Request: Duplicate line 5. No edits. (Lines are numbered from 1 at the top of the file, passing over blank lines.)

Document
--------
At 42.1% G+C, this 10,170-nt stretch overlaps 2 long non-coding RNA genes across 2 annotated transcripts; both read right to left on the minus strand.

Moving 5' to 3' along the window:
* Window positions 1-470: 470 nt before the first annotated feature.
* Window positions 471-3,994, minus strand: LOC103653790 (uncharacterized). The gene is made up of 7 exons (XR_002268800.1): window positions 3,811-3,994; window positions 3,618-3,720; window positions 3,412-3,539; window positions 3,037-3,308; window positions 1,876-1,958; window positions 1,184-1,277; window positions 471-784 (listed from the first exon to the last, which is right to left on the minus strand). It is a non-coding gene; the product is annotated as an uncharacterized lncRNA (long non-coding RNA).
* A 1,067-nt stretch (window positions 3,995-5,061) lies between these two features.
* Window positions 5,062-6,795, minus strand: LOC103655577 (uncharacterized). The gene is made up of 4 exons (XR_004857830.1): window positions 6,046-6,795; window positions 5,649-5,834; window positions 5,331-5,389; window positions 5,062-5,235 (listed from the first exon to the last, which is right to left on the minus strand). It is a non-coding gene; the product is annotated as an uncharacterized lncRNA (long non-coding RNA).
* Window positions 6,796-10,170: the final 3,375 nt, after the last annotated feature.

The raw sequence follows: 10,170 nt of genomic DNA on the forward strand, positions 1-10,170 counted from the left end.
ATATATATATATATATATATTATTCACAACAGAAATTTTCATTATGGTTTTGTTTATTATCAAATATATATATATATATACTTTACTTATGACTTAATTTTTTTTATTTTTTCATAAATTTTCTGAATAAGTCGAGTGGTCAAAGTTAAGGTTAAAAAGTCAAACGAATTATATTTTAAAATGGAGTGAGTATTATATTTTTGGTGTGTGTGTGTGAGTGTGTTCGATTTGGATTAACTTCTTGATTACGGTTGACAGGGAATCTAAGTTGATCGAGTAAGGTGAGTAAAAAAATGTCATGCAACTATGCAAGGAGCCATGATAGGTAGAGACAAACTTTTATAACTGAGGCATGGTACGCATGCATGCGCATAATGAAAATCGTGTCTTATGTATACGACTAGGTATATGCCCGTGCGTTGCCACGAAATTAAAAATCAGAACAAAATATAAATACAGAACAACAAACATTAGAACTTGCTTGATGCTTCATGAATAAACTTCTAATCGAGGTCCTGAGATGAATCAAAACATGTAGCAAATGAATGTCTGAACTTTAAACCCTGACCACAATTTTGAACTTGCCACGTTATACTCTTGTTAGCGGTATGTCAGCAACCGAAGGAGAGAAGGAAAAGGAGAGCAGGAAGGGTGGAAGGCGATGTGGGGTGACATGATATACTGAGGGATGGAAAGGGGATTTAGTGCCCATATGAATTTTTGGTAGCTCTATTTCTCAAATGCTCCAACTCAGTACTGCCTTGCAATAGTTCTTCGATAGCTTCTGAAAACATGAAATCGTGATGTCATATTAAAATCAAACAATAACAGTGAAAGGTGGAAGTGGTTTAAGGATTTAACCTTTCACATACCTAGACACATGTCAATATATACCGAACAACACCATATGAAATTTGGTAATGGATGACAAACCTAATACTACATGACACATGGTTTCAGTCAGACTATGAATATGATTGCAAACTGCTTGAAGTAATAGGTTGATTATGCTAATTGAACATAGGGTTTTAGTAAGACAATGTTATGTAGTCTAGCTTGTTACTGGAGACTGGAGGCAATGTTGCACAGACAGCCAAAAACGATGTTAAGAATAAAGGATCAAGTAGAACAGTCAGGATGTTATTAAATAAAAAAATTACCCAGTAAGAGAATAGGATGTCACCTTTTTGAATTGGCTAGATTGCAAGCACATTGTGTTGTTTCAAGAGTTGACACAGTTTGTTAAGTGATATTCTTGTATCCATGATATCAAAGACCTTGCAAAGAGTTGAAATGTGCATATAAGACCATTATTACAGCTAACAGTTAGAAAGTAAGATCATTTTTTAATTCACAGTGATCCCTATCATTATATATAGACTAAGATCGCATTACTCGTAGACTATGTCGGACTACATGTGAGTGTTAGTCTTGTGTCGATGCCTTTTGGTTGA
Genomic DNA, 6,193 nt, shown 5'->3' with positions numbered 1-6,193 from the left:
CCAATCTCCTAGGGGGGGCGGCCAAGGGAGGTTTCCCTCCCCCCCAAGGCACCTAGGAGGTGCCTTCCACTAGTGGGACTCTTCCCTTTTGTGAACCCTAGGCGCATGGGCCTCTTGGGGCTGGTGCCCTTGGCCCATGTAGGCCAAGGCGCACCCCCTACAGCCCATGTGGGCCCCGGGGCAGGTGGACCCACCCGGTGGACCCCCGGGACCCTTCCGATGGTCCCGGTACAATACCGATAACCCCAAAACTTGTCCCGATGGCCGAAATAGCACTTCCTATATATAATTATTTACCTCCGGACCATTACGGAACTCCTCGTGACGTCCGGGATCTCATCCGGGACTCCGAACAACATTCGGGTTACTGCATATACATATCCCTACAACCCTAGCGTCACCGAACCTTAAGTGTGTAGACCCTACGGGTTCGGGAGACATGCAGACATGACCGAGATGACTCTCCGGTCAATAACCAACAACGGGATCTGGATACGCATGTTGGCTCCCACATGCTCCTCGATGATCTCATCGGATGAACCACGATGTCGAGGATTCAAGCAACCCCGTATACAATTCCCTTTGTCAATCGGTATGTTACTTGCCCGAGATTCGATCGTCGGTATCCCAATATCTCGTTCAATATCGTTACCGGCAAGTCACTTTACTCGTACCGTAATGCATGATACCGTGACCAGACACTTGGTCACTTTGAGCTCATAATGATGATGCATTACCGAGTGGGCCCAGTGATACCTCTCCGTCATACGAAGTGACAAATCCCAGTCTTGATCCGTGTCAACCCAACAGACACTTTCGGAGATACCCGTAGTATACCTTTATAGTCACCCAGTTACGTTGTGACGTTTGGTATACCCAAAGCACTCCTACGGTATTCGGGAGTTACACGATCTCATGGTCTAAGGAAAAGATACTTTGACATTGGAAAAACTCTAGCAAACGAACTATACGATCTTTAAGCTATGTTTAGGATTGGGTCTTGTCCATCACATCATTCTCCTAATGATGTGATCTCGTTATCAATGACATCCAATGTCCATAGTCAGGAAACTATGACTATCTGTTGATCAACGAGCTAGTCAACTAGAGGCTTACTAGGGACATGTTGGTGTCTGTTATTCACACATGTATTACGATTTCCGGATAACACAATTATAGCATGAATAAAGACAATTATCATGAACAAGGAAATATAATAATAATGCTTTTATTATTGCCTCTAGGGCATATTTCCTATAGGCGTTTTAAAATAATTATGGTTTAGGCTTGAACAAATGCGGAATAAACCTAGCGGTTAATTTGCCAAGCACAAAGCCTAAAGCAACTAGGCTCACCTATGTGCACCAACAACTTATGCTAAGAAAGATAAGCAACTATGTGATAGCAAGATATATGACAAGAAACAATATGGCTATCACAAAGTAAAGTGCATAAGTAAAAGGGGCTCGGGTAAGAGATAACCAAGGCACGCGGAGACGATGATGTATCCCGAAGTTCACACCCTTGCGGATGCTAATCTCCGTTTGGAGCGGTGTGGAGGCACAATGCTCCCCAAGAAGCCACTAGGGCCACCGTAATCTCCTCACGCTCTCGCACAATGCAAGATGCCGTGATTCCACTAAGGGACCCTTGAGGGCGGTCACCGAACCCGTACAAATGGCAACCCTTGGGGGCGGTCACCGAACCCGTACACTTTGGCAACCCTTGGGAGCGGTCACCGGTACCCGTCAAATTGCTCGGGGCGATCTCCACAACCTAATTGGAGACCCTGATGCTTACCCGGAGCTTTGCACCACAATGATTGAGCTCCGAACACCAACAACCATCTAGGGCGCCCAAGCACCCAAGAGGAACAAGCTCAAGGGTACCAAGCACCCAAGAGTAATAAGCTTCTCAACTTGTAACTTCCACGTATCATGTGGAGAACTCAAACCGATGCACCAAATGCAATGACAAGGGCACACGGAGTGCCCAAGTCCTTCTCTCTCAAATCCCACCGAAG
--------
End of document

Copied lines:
* A 1,067-nt stretch (window positions 3,995-5,061) lies between these two features.